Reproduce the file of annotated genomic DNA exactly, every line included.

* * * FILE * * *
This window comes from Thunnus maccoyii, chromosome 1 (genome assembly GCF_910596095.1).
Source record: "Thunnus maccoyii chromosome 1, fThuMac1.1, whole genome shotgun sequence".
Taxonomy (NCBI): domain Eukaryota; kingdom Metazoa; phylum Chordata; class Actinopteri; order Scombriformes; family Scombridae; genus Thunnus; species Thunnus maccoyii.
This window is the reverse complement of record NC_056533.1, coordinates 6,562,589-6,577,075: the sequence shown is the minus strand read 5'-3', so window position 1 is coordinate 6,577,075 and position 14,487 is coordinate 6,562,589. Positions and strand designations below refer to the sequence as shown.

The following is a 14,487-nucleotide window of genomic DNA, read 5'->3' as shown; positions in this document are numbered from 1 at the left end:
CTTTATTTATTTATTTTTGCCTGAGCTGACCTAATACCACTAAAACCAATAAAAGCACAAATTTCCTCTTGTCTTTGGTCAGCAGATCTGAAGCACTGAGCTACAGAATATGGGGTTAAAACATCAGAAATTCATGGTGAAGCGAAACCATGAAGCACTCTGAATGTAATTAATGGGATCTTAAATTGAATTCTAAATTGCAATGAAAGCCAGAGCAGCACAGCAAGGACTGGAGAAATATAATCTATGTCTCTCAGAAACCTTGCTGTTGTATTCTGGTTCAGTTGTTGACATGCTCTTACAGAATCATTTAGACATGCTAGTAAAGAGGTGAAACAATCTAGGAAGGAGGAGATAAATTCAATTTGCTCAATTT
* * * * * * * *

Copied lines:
This window comes from Thunnus maccoyii, chromosome 1 (genome assembly GCF_910596095.1).
Source record: "Thunnus maccoyii chromosome 1, fThuMac1.1, whole genome shotgun sequence".
Taxonomy (NCBI): domain Eukaryota; kingdom Metazoa; phylum Chordata; class Actinopteri; order Scombriformes; family Scombridae; genus Thunnus; species Thunnus maccoyii.
This window is the reverse complement of record NC_056533.1, coordinates 6,562,589-6,577,075: the sequence shown is the minus strand read 5'-3', so window position 1 is coordinate 6,577,075 and position 14,487 is coordinate 6,562,589. Positions and strand designations below refer to the sequence as shown.

The following is a 14,487-nucleotide window of genomic DNA, read 5'->3' as shown; positions in this document are numbered from 1 at the left end:
CTTTATTTATTTATTTTTGCCTGAGCTGACCTAATACCACTAAAACCAATAAAAGCACAAATTTCCTCTTGTCTTTGGTCAGCAGATCTGAAGCACTGAGCTACAGAATATGGGGTTAAAACATCAGAAATTCATGGTGAAGCGAAACCATGAAGCACTCTGAATGTAATTAATGGGATCTTAAATTGAATTCTAAATTGCAATGAAAGCCAGAGCAGCACAGCAAGGACTGGAGAAATATAATCTATGTCTCTCAGAAACCTTGCTGTTGTATTCTGGTTCAGTTGTTGACATGCTCTTACAGAATCATTTAGACATGCTAGTAAAGAGGTGAAACAATCTAGGAAGGAGGAGATAAATTCAATTTGCTCAATTT